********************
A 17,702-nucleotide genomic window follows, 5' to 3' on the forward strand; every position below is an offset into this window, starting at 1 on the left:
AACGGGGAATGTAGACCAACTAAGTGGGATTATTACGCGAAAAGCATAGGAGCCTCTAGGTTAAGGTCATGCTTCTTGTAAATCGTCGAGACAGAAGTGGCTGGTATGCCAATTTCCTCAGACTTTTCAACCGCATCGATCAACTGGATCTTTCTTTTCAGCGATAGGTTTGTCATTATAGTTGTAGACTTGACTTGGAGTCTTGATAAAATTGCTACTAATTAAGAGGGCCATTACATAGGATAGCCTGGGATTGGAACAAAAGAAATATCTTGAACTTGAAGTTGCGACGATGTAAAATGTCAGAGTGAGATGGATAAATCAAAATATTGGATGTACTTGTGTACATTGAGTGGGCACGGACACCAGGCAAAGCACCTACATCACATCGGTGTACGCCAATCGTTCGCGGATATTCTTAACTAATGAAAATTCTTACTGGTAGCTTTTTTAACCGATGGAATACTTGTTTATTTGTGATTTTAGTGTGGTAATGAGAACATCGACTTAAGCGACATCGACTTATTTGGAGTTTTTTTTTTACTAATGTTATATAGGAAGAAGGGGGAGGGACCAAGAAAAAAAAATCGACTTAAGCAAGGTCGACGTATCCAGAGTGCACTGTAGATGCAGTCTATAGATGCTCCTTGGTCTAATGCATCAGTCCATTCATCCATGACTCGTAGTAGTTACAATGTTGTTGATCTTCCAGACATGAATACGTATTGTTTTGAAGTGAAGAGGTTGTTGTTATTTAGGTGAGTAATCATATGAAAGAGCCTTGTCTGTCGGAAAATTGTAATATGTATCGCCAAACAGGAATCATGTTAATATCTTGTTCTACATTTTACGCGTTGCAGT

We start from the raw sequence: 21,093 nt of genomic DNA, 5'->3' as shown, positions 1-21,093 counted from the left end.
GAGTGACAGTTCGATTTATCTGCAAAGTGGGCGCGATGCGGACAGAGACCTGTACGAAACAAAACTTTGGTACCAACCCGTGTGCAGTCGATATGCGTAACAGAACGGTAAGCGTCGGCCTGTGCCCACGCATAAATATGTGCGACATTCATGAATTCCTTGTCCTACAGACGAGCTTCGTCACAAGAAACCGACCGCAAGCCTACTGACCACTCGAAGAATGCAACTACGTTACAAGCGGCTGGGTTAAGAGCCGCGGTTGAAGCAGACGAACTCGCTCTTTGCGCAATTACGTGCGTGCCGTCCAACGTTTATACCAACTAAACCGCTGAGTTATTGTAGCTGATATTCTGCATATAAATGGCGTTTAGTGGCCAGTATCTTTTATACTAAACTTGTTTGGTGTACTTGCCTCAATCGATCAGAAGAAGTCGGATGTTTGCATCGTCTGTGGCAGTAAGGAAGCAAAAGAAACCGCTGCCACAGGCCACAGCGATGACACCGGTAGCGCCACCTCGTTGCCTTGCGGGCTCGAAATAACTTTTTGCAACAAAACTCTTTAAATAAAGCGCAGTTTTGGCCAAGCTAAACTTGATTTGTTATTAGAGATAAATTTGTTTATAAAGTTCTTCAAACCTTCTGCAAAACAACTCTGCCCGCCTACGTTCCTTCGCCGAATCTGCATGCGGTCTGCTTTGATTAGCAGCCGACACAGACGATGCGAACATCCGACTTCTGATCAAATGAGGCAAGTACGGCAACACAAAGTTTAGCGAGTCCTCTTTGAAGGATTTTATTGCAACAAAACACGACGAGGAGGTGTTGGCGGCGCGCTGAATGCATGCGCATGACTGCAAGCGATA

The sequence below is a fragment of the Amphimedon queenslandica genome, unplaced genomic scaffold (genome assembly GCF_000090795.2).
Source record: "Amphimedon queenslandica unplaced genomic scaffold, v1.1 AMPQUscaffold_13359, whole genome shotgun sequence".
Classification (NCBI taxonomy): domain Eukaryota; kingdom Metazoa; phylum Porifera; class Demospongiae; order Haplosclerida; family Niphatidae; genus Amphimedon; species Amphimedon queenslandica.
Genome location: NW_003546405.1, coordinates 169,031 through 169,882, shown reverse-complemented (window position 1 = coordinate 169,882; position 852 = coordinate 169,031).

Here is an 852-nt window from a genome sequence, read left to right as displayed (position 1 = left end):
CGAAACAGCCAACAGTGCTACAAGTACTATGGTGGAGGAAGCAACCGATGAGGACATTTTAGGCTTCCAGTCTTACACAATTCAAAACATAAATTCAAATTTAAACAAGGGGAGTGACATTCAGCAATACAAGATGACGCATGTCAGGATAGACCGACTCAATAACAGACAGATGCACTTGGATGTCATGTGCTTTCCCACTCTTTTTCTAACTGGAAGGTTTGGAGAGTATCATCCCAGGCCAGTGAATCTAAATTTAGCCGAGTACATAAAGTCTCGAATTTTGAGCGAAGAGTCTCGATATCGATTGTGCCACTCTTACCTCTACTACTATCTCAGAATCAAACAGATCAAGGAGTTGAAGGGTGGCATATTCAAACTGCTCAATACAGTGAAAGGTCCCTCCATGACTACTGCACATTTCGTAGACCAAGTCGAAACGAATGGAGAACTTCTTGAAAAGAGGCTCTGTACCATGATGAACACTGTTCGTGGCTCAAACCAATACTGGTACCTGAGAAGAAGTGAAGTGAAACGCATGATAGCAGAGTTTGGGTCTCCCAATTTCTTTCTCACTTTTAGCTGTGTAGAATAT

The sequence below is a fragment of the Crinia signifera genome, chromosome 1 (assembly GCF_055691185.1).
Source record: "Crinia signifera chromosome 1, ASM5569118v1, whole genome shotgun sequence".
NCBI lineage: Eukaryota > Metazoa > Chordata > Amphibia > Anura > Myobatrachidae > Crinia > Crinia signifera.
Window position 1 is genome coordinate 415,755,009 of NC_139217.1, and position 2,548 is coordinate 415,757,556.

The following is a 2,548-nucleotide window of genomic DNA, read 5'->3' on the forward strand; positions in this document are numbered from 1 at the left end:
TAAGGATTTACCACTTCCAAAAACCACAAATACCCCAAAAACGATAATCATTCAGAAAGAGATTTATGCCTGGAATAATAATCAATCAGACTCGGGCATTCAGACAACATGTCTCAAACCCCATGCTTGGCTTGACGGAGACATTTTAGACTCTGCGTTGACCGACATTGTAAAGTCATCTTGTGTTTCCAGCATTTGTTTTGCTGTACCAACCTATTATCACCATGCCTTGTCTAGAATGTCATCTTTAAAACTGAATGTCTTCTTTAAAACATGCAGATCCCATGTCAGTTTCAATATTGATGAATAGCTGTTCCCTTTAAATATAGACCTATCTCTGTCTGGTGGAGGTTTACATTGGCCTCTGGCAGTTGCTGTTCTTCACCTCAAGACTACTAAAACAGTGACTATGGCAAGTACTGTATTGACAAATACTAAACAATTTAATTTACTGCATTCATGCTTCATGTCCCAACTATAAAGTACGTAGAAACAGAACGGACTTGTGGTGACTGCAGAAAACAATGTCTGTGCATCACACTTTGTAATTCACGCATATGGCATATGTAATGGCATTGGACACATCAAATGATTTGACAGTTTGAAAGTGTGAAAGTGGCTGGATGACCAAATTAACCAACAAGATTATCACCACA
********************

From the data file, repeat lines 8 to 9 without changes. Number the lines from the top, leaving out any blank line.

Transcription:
Genome location: NW_003546405.1, coordinates 169,031 through 169,882, shown reverse-complemented (window position 1 = coordinate 169,882; position 852 = coordinate 169,031).

Here is an 852-nt window from a genome sequence, read left to right as displayed (position 1 = left end):